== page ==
A contract that is one-sided, favoring the party who drafted the document. In fact, an adhesion contract can be so one-sided that doubt arises as to its being a voluntary and uncoered agreement because it implies a serious inequality of bargaining power. Courts will not enforce provisions in adhesion contracts that are unfair and oppressive to the party who did not prepare the contract. Also called a take-it-or-leave-it contract.
Contracts with a lot of fine print, such as franchise agreements, mortgages and leases, are sometimes challenged as adhesion contracts on the basis that the nondrafting party did not have a chance to bargain on the various provisions of the agreement.
An insurance contract (property,title, life) also is sometimes challenged as being an adhesion contract. Courts have held that any ambiguity is to be construed in favor of the insured, and any exclusion from coverage must be clearly and conspicuously stated. Courts will also apply the doctrine of unconscionability.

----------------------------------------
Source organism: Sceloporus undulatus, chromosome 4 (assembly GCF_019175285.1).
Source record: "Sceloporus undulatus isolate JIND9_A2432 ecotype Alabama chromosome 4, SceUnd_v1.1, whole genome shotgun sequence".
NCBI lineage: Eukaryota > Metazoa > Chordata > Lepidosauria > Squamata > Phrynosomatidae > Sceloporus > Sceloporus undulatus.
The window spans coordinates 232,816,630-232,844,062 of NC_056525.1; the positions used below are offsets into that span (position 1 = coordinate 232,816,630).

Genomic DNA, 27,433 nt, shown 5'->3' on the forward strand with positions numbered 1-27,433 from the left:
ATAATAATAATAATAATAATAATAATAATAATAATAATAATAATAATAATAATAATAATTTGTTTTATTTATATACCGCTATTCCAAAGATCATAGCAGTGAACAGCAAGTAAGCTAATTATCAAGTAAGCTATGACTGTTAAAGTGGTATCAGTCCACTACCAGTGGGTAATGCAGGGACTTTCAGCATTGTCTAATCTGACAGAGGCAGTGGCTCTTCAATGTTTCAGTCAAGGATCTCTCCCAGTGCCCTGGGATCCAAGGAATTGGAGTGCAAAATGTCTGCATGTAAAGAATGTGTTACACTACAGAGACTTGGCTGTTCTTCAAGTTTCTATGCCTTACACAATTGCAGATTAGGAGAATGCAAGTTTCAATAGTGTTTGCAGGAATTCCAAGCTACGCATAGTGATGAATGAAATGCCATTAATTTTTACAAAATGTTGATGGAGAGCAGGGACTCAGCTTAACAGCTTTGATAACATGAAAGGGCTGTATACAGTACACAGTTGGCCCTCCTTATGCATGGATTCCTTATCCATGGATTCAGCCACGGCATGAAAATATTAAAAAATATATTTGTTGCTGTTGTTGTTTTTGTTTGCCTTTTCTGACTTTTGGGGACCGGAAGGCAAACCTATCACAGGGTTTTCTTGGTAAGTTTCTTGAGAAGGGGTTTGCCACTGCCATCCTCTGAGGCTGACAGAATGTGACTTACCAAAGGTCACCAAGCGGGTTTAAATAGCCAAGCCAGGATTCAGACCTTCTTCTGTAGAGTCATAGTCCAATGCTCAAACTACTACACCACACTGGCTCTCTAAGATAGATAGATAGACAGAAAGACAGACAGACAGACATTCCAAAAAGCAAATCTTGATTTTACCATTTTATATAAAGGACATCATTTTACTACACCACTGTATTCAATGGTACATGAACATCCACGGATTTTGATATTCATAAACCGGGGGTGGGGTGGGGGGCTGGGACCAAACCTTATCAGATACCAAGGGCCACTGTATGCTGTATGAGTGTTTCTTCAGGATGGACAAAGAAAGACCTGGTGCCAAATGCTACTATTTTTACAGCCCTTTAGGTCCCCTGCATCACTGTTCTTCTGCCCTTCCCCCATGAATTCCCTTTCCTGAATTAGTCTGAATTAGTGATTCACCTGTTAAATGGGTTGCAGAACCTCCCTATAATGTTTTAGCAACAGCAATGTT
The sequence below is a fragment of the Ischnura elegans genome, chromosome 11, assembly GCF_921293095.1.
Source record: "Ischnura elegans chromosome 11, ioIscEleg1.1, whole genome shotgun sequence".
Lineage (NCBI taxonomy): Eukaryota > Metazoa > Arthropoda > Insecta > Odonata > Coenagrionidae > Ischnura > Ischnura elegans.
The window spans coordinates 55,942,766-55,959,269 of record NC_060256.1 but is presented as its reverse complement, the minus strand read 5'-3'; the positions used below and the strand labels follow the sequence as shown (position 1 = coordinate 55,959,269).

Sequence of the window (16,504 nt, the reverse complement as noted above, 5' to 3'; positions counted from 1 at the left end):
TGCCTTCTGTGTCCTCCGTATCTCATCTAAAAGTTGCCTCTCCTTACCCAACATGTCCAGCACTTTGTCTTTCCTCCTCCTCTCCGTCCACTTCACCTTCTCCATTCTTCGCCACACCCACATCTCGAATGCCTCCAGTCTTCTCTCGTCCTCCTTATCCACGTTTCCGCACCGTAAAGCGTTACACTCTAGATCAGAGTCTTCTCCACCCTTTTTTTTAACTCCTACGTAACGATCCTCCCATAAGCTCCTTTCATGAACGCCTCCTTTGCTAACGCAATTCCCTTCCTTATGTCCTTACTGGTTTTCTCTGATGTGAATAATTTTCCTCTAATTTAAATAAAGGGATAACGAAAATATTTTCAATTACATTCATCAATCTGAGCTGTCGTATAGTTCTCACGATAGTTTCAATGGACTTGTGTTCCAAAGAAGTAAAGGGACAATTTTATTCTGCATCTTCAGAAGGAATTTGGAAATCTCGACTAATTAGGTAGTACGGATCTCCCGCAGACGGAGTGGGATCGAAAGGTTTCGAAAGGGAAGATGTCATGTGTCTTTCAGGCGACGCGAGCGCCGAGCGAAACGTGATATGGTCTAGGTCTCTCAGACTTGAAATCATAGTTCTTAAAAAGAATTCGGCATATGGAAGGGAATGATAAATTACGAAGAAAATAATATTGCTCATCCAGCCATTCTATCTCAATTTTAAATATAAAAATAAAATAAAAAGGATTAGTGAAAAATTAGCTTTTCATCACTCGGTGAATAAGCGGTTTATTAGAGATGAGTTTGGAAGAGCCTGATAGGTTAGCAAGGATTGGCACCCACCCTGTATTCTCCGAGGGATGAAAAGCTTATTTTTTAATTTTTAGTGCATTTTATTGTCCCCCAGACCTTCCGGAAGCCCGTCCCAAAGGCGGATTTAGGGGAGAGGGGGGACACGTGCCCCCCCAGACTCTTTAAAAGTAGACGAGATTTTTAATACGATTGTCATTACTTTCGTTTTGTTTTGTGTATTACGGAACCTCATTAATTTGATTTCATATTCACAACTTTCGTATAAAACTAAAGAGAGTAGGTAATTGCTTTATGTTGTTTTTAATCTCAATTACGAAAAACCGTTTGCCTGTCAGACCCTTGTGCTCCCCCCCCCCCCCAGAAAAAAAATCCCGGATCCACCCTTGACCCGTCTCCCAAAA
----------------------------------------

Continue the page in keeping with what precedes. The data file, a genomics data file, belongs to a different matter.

UNCONSCIONABILITY: A legal doctrine whereby a court will refuse to enforce a contract that was grossly unfair or unscrupulous at the time it was prepared; a contract offensive to the public conscience. The Uniform Residential Landlord and Tenant Act expressly provides that courts may refuse to enforce an unconscionable rental agreement either in whole or in part. Under the Unform Commercial Code, unconscionable contracts are also expressly rendered unenforceable.
PLAIN LANGUAGE LAW: A federal or state law that requires certain consumer contracts to be written in a clear and coherent manner, using words with common everyday meanings and appropriately divided and captioned by its various sections. Some states, such as Hawaii and New York, require real estate rental agreements and consumer loan agreements to be written in plain language.